Engaging Evil: A Moral Anthropology | BERGHAHN BOOKS
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Engaging Evil: A Moral Anthropology

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Volume 36

Methodology & History in Anthropology

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Engaging Evil

A Moral Anthropology

Edited by William C. Olsen and Thomas J. Csordas
Afterword by David Parkin

322 pages, index

ISBN  978-1-78920-213-7 $135.00/£99.00 / Hb / Published (May 2019)

ISBN  978-1-80073-640-5 $34.95/£27.95 / Pb / Published (October 2022)

eISBN 978-1-78920-214-4 eBook


View CartYour country: - edit Request a Review or Examination Copy (in Digital Format)Recommend to your LibraryAvailable in GOBI®


“The volume brings nuance, complexity and ethnographic thickness to recent debates in moral anthropology, showing that anthropology is far from being ‘secure’ in its distinction between good and evil while studying suffering, and that an anthropology of evil must complement the anthropology of the good. The book is a must for anthropologists working on morality, but it is also an enticing invitation for those working on suffering, violence and structural injustice to explore the usefulness of evil as analytical category, beyond the study of emic notions.” • Social Anthropology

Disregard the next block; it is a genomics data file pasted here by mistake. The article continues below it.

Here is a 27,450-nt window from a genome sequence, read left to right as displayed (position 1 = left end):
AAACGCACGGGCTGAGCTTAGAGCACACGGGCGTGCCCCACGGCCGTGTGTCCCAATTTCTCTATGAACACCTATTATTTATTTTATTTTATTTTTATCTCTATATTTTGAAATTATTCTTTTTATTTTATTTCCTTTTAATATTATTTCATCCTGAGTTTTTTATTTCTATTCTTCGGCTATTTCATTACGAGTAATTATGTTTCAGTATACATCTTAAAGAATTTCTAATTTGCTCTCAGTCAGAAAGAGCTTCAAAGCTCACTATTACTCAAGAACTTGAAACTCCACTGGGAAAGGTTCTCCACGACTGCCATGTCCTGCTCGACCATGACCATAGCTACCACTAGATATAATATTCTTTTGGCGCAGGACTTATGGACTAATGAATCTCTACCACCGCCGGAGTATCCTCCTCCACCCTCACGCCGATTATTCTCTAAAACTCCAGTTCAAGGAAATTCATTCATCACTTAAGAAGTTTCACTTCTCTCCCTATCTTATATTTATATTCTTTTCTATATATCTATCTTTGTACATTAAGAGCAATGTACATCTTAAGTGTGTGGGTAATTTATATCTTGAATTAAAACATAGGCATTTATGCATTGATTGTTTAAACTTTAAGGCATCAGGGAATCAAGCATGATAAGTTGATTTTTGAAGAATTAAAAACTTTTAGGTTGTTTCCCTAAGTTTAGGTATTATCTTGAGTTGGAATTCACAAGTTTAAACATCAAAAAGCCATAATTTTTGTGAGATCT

“The various contributions offer a rich and highly variegated overview of how anthropologists have dealt with ‘evil’ and thus give a good idea of the baffling variety hiding behind this notion.” • Peter Geschiere, University of Amsterdam


Anthropologists have expressed wariness about the concept of evil even in discussions of morality and ethics, in part because the concept carries its own cultural baggage and theological implications in Euro-American societies. Addressing the problem of evil as a distinctly human phenomenon and a category of ethnographic analysis, this volume shows the usefulness of engaging evil as a descriptor of empirical reality where concepts such as violence, criminality, and hatred fall short of capturing the darkest side of human existence.

William C. Olsen is a lecturer for anthropology and African studies at Georgetown University.

Thomas J. Csordas is Distinguished Professor of Anthropology and James Y. Chan Presidential Chair in Global Health at the University of California, San Diego.

Subject: Theory and MethodologySociologyAnthropology of Religion


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